The group of 14 miniatures to be sold at Christie's on Tuesday provide an insight into the early development of the art which is never likely to be repeated in the sale room. There are two by Holbein the Younger, the only seriously great European artist ever to have turned his hand to the game. One is datable to 1532 and is thus his earliest known miniature. There are five more by Nicholas Hilliard, Queen Elizabeth I's favourite. There are also two miniatures by Hilliard's best pupil, Isaac Oliver - whose work is even rarer than his master's.
They come for sale, rather surprisingly, from the Philips family of Eindhoven, founders of the electrical goods company. Dr Anton F Philips (1874-1951), one of the two brothers who founded the firm, bought them in the 1930s - when Renaissance and medieval art was high fashion with the rich. The two Holbein miniatures, both depicting Thomas Cromwell, Earl of Essex, are enclosed in an gold and enamel box made around 1800, and cost him 1,650 guineas at Christie's in 1932; although they measure a mere 1 3/4 inches across, they are expected to fetch between pounds 500,000 and pounds 750,000 this week. Philips had the box repaired - you can see the enamel was chipped in the 1932 photograph - with the result that it is now impossible to get the miniatures out of it without risk of damage. A pity, since one version of Essex's superbly painted, ugly mug would probably satisfy most auction bidders.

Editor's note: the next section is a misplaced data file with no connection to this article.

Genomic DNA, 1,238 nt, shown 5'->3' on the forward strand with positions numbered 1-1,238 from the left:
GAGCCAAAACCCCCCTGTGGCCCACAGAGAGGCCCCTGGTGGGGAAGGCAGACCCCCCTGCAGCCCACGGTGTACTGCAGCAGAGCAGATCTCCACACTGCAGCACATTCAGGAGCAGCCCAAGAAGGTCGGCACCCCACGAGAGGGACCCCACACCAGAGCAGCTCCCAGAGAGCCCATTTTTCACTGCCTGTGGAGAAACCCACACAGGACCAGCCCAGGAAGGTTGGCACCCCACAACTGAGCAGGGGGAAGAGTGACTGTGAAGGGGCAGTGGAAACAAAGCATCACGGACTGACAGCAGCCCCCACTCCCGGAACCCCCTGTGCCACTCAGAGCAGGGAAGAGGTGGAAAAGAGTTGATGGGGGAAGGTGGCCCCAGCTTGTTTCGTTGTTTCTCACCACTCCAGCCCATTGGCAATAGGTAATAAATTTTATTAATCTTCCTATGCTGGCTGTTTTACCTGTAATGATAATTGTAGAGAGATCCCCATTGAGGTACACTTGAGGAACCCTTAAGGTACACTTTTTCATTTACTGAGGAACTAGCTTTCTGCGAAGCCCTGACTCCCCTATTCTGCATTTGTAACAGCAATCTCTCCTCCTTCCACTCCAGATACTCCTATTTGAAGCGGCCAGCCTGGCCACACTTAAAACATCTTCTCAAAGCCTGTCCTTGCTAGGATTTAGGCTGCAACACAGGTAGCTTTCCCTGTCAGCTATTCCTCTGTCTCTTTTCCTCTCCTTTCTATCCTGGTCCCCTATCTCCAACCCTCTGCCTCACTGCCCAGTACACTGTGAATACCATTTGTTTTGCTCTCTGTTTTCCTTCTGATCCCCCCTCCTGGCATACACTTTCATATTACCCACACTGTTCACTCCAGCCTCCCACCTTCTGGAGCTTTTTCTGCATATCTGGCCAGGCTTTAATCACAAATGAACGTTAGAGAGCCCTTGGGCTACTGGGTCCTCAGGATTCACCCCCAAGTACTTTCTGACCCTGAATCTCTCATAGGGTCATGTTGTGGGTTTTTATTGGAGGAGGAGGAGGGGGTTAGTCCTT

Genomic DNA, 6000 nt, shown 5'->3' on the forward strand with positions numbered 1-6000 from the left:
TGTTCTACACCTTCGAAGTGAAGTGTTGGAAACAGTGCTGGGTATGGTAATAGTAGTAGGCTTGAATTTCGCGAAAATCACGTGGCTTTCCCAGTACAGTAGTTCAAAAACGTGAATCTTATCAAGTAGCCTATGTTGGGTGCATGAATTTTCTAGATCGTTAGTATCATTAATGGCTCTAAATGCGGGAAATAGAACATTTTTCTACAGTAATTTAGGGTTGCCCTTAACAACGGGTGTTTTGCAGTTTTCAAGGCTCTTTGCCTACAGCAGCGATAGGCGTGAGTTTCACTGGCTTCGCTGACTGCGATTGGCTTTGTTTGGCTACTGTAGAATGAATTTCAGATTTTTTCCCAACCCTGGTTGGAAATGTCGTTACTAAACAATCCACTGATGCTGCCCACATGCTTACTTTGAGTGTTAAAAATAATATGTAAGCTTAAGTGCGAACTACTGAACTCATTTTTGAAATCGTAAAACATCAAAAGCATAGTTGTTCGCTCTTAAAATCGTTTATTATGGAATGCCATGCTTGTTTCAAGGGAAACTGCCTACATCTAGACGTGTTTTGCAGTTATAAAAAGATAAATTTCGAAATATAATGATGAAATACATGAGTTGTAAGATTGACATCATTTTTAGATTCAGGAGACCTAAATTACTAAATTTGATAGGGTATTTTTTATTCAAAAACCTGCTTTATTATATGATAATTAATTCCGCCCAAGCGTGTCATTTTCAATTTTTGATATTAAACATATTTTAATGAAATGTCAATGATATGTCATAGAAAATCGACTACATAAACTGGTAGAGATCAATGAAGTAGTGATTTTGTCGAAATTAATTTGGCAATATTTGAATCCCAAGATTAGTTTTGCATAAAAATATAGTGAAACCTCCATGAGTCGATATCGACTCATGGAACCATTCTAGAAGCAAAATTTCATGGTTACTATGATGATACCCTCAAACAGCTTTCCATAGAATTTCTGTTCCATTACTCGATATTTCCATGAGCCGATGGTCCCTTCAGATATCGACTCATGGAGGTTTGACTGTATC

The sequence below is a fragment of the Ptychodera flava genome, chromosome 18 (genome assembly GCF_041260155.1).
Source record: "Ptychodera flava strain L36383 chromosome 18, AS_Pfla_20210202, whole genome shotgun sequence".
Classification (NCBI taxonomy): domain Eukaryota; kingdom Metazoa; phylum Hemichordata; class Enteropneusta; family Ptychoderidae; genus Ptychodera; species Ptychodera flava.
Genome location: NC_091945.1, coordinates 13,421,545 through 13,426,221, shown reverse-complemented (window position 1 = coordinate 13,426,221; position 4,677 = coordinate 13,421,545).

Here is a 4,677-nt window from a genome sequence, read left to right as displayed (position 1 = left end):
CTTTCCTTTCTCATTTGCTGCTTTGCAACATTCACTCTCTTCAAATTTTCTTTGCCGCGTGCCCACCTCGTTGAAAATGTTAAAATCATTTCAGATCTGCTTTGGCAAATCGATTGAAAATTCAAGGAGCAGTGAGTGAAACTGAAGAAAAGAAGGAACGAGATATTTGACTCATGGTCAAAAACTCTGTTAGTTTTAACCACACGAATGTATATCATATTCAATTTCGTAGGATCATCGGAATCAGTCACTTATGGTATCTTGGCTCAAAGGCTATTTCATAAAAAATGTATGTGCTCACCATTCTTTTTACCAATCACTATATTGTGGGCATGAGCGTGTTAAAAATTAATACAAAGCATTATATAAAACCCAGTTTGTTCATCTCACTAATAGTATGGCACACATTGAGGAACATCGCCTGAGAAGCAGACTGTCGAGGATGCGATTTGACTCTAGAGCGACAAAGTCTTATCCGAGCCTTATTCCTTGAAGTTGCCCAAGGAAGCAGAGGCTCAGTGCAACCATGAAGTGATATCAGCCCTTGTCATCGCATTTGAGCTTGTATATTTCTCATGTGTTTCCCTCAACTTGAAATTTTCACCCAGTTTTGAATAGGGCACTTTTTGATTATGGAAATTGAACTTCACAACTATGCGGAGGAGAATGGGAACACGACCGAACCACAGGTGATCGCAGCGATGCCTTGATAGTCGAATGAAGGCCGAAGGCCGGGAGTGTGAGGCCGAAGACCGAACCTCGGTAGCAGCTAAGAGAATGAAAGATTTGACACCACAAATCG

The Hilliards, Olivers and four other early miniatures were bought at Christie's sale of the Pierpont Morgan collection in 1935 at prices ranging from 30 guineas to 540 guineas; this week's estimates suggest prices between pounds 2,000- pounds 3,000 and pounds 80,000- pounds 100,000. Whatever came over Anton Philips that persuaded him to buy English miniatures at two dates three years apart, and then apparently forget about his interest, has not been revealed by his heirs.
That was not the way the previous owner of most of them had behaved. Pierpont Morgan (1837-1913) was one of the most successful American bankers of the late 19th and early 20th century and formed a famous art collection, much of which now resides in the Metropolitan Museum and the Pierpont Morgan Library in New York. He had 794 portrait miniatures when the catalogue of his collection was drawn up in 1906. Those were, however, the days when art history was a romance subject -not a science. Virtually all the attributions on his miniatures have changed. The first lot in Tuesday's sale, a circular portrait of a gentleman on a blue ground, now described as Flemish and dated to around 1550, was sold at Christie's in 1901 as a Holbein for 185 guineas; when Morgan's collection was sold in 1935, it had already been downgraded to 'School of Hans Holbein the Younger' and the price dropped to 65 guineas. Christie's is expecting to get pounds 8,000- pounds 10,000 for it next week. The two best Morgan miniatures, now attributed to Hilliard, were both described in 1935 as being by one Levina Teerlinc. Royal records show that Teerlinc painted miniatures for Queen Elizabeth, and in 1935 she was considered a great gun. Since then, art historians have decided that there is no evidence of what her work looked like and reattributed everything previously thought to be by her to other artists.